Unveiling the colours of a clean energy future
The key to a future of cleaner, more sustainable energy comes from hydrogen, the most plentiful element in the universe. It has been used in many different industries and has fuelled space exploration, including the historic moon landing. Nowadays, the oil-refining and synthetic nitrogen fertilizer sectors consume the majority of the 73 million metric tons of pure hydrogen produced each year. On the other hand, as the globe becomes more decarbonized, hydrogen is seen as an essential energy source. Investigating the hydrogen spectrum, which is distinguished by colours signifying various sources and production processes, is crucial to comprehending its potential. An overview of the production, expenses, and important players related to the many colours of hydrogen is given in this blog.
Black or Brown Hydrogen – A Coal-Based Source: It is derived from coal gasification, and brown hydrogen, from lignite coal, are produced through the conversion of solid coal into a gaseous form, which includes methane gas. The coal reacts with oxygen and steam under high temperatures and pressure, resulting in syngas (hydrogen, carbon dioxide, and carbon monoxide).
Grey Hydrogen – Fossil Fuel-Based Hydrogen: It is produced from fossil fuels, primarily using gas reforming. This process converts natural gas and steam into hydrogen and carbon dioxide. It is often criticized for its substantial carbon emissions.
Green Hydrogen – The Clean, Renewable Option: It is produced through the electrolysis of water using renewable energy sources like solar or wind power. This technique is eco-friendly because it produces no carbon emissions.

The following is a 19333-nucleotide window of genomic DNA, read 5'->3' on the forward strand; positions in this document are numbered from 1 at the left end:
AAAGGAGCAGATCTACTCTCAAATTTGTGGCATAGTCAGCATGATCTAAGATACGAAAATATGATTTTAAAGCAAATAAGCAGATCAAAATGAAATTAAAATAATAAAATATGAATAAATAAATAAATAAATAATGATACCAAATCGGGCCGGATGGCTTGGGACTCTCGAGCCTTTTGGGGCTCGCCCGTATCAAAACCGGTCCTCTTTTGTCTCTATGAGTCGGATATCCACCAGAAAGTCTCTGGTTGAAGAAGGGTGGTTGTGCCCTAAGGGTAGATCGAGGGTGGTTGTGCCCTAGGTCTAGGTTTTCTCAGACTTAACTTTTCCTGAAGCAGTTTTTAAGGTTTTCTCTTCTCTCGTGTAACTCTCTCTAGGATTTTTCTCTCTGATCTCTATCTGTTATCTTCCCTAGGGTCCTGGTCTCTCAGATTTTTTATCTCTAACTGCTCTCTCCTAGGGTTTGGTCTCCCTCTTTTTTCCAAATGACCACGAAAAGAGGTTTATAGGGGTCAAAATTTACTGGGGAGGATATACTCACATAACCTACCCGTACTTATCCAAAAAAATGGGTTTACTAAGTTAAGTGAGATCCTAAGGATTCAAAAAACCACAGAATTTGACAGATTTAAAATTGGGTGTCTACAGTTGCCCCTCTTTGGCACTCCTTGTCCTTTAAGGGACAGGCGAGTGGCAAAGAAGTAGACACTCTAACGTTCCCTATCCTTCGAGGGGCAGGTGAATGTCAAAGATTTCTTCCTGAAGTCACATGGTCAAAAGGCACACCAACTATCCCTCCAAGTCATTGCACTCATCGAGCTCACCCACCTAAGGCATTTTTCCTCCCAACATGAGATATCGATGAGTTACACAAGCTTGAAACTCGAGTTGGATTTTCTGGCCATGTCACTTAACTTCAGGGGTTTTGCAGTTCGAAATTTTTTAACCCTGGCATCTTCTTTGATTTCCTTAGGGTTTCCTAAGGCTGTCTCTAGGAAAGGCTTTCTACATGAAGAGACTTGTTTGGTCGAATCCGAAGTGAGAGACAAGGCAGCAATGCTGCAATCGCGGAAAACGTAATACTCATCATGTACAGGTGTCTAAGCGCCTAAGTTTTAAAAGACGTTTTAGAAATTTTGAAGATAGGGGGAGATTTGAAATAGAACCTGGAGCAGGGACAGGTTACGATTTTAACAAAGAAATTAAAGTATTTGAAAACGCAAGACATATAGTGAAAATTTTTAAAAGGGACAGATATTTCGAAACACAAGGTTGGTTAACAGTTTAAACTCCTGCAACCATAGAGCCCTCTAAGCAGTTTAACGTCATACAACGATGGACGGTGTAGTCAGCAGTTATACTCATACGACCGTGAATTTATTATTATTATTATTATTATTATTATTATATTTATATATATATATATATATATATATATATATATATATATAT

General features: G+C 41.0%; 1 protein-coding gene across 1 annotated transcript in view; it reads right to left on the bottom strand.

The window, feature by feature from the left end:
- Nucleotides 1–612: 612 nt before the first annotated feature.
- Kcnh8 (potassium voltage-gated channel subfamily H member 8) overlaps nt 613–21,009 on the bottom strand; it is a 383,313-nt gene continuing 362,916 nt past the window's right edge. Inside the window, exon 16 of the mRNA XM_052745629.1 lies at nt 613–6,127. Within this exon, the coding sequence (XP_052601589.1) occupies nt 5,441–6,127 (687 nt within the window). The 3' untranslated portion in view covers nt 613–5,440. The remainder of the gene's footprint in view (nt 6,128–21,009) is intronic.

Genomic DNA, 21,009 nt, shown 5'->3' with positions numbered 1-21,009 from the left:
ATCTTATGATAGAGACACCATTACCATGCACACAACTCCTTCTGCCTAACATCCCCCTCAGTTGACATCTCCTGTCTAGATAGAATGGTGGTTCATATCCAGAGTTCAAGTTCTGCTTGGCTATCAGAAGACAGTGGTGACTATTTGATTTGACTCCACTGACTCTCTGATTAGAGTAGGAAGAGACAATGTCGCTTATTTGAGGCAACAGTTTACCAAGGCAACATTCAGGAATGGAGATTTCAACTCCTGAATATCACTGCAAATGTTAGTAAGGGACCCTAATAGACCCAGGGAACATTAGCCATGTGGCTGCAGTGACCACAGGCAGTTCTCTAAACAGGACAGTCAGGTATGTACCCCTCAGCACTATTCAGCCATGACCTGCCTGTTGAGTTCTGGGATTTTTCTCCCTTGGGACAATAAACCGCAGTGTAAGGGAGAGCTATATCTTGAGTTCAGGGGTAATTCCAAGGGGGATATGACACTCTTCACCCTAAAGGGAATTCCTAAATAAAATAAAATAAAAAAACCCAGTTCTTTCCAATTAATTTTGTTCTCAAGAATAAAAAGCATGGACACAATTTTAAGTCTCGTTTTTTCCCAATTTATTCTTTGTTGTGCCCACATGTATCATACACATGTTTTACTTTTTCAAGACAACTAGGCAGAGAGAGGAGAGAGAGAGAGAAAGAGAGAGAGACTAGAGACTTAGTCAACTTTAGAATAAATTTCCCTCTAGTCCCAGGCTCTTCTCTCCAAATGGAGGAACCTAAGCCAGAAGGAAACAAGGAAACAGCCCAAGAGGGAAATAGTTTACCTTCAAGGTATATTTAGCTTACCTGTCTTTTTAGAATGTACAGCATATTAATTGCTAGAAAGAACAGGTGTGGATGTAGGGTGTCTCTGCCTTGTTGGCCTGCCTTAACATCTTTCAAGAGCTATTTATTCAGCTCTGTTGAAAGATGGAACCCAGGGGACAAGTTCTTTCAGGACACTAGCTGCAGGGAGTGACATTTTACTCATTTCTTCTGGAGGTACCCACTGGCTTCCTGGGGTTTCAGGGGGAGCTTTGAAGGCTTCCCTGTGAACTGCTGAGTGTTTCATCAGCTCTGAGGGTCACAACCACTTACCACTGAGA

Blue hydrogen, also known as low-carbon natural gas-based hydrogen, is mostly made from natural gas through the use of techniques like steam methane reforming. The process can be rendered carbon-neutral by capturing and storing the carbon dioxide generated underground.
Turquoise Hydrogen: A Link Between Green and Blue: Unlike blue hydrogen, turquoise hydrogen is created by a different process. A low carbon intensity process is provided by a pyrolyzer, which splits natural gas feedstock to produce hydrogen and solid carbon.
Pink Hydrogen: Nuclear-Powered Hydrogen: Using nuclear energy as a power source, water is electrolyzed to produce pink hydrogen, sometimes referred to as purple or red hydrogen.
Within the next ten years, it is hoped to reduce the cost of producing hydrogen by nuclear power to $1/kg.
White hydrogen is a naturally occurring resource that can be found in geysers, volcanic gas, hydrothermal systems, and the oceanic and continental crust of the Earth. The origin is still being investigated.
Production Cost and Challenges
Hydrogen, often known as black or brown, is created from coal, an unclean and non-sustainable fossil fuel. By 2030, the market is predicted to reach $48.9 billion, although environmental concerns and the growing expense of carbon capture and storage (CCS) technology cast doubt on the industry’s viability. The Grey kind of hydrogen is the most widely produced form of the gas nowadays and is made from a range of fossil fuels. However, it also has a high carbon footprint. The transition to cleaner hydrogen sources poses a challenge to the future of grey hydrogen.